How to Make Your Own Snake Gaiters

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Snake gaiters are worn to protect the lower legs from potential snake bites. The purpose of using snake gaiters is to eliminate any vulnerable areas on the lower legs by protecting the legs with wrap-around, waterproof, puncture-resistant fabric coverings. This fabric is available at fabric stores and also at some hunting supply stores. Sewing gaiters ensures a custom fit instead of relying on generic gaiters. Creating gaiters with elastic casings along the top and bottom edges also ensures a snug fit.

Items you will need

  • Tape measure

  • Waterproof, puncture-resistant nylon fabric

  • Polyester batting (low loft)

  • Scissors

  • Straight pins

  • Sewing machine

  • Thread

  • 1/2-inch-width elastic

  • 2 safety pins

  • Sew-able hook and loop tape

Measure the distance from just below your knee to your ankle (where it meets the foot). Add 5 inches to the length measurement. This is the modified length measurement. Measure around the widest part of your lower leg and add 2 inches. This is the modified width.

Cut out 4 rectangles of waterproof, puncture-resistant nylon fabric according to the modified length and modified width measurements. Cut out 2 rectangles, according to the same measurements, from low-loft polyester batting. You will make one gaiter at a time.

Place one nylon rectangle with the right side of the fabric facing up. Place another nylon rectangle on top of the first with the wrong side of the fabric facing up. Place one batting rectangle on top of the nylon rectangle. When you sew the three layers together and turn them right-side out, the batting layer will be inside of the two nylon rectangles. Pin along the left and right sides and the top of the layers.

Sew along the pinned edges using a 1/2-inch seam allowance and a straight stitch. Remove the pins. Turn the gaiter right-side out through the open bottom. Fold the nylon fabric edges over 1 inch inside. Pin the edges. Sew horizontally along the bottom edge using a straight stitch and a 1/2-inch seam allowance. Remove the pins.

Fold the top edge over 1 inch and pin it. This is the casing for the elastic. A casing is a tunnel in which elastic is fed to form an elastic cuff. Fold the bottom edge up and over 1 inch against the same side of the gaiter that you folded the top edge. This side of the gaiter will now be the inside of the gaiter. Pin the edge.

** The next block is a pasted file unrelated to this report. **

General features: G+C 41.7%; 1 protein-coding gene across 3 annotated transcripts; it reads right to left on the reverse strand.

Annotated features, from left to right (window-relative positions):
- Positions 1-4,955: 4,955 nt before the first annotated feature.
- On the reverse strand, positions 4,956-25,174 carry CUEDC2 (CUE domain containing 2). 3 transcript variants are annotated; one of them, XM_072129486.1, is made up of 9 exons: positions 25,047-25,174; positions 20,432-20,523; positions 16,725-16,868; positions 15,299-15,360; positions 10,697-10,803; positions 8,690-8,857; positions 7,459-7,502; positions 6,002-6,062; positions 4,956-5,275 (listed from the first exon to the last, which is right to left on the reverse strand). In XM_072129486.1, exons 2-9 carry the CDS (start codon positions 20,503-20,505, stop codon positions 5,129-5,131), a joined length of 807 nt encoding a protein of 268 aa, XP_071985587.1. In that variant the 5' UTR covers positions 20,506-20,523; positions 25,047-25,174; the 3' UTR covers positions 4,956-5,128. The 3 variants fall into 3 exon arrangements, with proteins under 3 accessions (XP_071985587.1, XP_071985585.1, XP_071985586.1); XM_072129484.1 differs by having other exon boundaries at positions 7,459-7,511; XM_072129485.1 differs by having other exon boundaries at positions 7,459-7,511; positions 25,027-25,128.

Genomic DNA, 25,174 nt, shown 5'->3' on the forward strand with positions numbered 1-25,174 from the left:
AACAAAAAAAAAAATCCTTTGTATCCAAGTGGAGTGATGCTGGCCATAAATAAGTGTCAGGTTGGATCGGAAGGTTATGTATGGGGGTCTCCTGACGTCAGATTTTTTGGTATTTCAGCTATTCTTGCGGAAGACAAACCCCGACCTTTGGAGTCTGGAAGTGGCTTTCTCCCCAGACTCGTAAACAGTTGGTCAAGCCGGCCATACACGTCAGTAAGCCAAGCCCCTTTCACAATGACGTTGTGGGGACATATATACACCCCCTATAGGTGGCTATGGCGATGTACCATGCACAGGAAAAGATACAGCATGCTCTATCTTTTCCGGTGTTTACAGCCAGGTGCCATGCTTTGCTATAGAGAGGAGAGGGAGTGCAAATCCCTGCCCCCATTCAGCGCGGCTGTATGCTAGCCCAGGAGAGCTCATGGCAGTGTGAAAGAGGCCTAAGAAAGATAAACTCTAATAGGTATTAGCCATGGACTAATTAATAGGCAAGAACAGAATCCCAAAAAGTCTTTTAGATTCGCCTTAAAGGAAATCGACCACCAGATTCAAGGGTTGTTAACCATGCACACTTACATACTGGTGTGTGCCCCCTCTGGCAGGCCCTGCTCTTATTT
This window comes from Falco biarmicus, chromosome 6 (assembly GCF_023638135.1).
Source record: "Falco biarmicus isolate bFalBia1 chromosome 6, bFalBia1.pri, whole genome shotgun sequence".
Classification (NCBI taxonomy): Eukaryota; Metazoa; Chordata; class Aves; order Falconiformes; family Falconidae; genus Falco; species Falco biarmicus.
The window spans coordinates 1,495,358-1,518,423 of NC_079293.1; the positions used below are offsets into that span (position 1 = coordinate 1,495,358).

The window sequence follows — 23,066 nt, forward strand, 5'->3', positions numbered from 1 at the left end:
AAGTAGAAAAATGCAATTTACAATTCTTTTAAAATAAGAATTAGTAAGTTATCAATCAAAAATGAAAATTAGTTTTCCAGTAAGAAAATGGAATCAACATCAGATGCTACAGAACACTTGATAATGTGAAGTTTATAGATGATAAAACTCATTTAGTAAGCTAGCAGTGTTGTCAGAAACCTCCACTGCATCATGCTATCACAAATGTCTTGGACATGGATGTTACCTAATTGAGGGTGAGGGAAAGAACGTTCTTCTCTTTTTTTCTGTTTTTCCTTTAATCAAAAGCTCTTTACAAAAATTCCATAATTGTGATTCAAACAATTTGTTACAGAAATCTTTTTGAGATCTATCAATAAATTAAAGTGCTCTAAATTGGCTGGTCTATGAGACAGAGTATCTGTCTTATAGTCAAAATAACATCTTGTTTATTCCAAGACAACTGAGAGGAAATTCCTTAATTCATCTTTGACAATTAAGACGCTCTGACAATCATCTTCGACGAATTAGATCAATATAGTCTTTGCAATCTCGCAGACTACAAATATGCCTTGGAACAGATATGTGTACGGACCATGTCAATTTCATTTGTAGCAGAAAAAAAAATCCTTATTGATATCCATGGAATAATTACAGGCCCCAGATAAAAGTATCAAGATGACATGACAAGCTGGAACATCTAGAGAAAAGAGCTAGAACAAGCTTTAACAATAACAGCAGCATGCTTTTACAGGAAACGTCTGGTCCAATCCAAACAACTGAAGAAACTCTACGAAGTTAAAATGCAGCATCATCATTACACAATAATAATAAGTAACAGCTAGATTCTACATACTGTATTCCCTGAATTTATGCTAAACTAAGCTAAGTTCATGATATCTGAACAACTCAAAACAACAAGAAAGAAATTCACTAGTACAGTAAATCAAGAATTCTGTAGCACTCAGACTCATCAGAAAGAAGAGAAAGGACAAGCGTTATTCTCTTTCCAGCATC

Sew the top edge using a straight stitch and a 1-inch seam allowance. Remove the pins. Sew the bottom edge using a straight stitch and 1-inch seam allowance. Remove the pins.

Bend your knee. Measure the distance around the bend of the knee and directly below the knee cap. Cut out a piece of elastic that is three-quarters of this measurement. Connect a safety pin to one elastic end. Connect a safety pin to the other elastic end and to one opening of the top gaiter casing. Feed the elastic/pin through the casing until it emerges from the other opening. Remove the safety pins and sew the two elastic ends together. Sew the casing openings closed using a straight stitch on the sewing machine.

Measure the distance around your ankle. Cut out a piece of elastic that is three-quarters of this measurement. Repeat Step 7 to finish the elastic casing along the gaiter's bottom edge.

Measure and cut 2 pieces of hook and loop tape (1 hook tape and 1 loop tape) to fit the length of the sewn gaiter. Sew these strips vertically along the outer edge of the gaiter.

Align the hook tape vertically with the outer edge of the top-right edge of the gaiter and pin it to the gaiter. Sew around the hook tape using a wide zigzag stitch. Remove the pins. Align the loop tape vertically along the inside outer-left edge. Sew it to secure it. Place the gaiter around the lower leg, sticking the hook and loop tape together to close the gaiter.

Repeat Steps 1 to 10 to sew a second gaiter.


About the Author

Louise Harding holds a B.A. in English language arts and is a licensed teacher. Harding is a professional fiction writer. She is mother to four children, two adopted internationally, and has had small businesses involving sewing and crafting for children and the home. Harding's frugal domestic skills help readers save money around the home.

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